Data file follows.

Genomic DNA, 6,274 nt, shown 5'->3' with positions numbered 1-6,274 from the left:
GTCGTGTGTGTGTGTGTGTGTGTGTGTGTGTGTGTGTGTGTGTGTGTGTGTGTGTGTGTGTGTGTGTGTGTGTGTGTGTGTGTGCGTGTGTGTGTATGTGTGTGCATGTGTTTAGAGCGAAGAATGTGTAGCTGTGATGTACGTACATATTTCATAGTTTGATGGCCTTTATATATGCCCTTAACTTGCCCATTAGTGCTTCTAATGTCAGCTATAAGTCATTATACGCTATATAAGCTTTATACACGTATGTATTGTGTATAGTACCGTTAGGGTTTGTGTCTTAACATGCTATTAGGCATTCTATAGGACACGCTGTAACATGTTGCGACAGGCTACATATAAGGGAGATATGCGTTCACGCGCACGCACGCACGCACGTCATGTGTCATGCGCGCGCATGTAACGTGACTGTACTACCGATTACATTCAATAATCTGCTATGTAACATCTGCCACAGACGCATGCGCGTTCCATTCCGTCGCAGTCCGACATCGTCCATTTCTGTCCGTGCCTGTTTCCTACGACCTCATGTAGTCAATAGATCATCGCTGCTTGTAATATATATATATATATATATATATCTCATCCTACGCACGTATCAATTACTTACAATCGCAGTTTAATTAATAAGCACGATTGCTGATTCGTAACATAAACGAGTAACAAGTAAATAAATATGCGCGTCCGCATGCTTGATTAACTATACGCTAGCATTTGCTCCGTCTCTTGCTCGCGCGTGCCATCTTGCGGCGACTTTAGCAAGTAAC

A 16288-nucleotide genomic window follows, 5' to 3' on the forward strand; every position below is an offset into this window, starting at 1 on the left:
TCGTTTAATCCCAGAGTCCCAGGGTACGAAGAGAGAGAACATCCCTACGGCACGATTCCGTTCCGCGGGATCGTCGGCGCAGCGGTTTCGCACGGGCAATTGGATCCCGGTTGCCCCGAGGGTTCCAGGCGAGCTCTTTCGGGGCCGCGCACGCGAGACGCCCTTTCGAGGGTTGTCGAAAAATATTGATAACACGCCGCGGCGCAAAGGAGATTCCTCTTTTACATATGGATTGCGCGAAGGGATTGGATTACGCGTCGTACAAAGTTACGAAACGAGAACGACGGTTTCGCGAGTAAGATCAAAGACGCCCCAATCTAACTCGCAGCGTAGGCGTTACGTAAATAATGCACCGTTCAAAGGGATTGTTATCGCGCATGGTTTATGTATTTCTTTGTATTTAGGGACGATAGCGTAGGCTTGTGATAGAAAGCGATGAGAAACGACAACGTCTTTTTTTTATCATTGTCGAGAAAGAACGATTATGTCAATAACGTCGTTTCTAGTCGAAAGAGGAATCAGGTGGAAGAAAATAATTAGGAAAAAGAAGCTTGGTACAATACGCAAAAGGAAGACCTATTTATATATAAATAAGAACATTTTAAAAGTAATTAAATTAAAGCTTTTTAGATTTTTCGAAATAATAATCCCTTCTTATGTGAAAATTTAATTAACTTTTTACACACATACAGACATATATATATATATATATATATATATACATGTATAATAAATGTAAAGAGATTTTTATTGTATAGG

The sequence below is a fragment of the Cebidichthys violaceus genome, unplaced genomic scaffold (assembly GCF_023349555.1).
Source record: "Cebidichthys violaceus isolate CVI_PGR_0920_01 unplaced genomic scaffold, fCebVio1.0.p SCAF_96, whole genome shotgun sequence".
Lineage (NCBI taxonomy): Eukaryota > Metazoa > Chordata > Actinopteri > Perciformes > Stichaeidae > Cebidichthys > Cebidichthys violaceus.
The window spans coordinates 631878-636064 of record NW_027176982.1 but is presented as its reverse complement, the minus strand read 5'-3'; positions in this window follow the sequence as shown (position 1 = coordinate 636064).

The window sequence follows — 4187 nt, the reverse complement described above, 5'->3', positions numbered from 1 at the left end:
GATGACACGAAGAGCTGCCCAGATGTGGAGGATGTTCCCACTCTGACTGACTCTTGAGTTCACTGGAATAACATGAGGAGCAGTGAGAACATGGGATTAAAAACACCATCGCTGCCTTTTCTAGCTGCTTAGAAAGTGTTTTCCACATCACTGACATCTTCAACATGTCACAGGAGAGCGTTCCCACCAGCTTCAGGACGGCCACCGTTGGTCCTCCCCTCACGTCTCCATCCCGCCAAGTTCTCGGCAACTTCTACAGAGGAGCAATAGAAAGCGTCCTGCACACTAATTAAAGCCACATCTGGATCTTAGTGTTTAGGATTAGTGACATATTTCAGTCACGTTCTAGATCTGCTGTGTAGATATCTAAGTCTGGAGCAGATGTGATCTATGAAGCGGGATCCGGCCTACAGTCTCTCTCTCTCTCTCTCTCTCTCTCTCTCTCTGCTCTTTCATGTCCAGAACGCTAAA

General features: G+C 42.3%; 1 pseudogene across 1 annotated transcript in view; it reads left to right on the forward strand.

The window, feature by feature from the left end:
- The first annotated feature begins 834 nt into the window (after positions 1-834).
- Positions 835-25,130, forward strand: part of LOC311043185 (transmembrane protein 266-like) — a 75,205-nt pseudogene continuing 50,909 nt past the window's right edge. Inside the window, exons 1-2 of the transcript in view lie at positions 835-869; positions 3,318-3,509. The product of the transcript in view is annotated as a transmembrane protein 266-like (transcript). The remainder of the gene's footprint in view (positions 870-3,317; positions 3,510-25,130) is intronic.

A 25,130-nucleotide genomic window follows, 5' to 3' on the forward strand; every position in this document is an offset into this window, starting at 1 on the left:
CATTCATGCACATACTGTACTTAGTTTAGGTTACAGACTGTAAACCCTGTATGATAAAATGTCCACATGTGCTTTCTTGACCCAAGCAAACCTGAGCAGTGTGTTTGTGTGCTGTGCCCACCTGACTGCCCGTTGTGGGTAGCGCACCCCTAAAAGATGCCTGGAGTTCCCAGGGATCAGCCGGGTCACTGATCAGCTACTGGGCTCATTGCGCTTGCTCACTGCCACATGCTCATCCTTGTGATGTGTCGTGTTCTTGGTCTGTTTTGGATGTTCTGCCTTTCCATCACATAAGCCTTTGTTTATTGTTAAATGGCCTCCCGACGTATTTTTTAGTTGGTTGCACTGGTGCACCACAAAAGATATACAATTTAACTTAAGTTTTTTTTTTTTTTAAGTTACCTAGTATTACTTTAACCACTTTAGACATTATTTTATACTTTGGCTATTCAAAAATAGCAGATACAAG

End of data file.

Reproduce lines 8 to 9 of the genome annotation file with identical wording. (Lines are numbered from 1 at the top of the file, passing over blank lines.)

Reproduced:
The window spans coordinates 631878-636064 of record NW_027176982.1 but is presented as its reverse complement, the minus strand read 5'-3'; positions in this window follow the sequence as shown (position 1 = coordinate 636064).

The window sequence follows — 4187 nt, the reverse complement described above, 5'->3', positions numbered from 1 at the left end: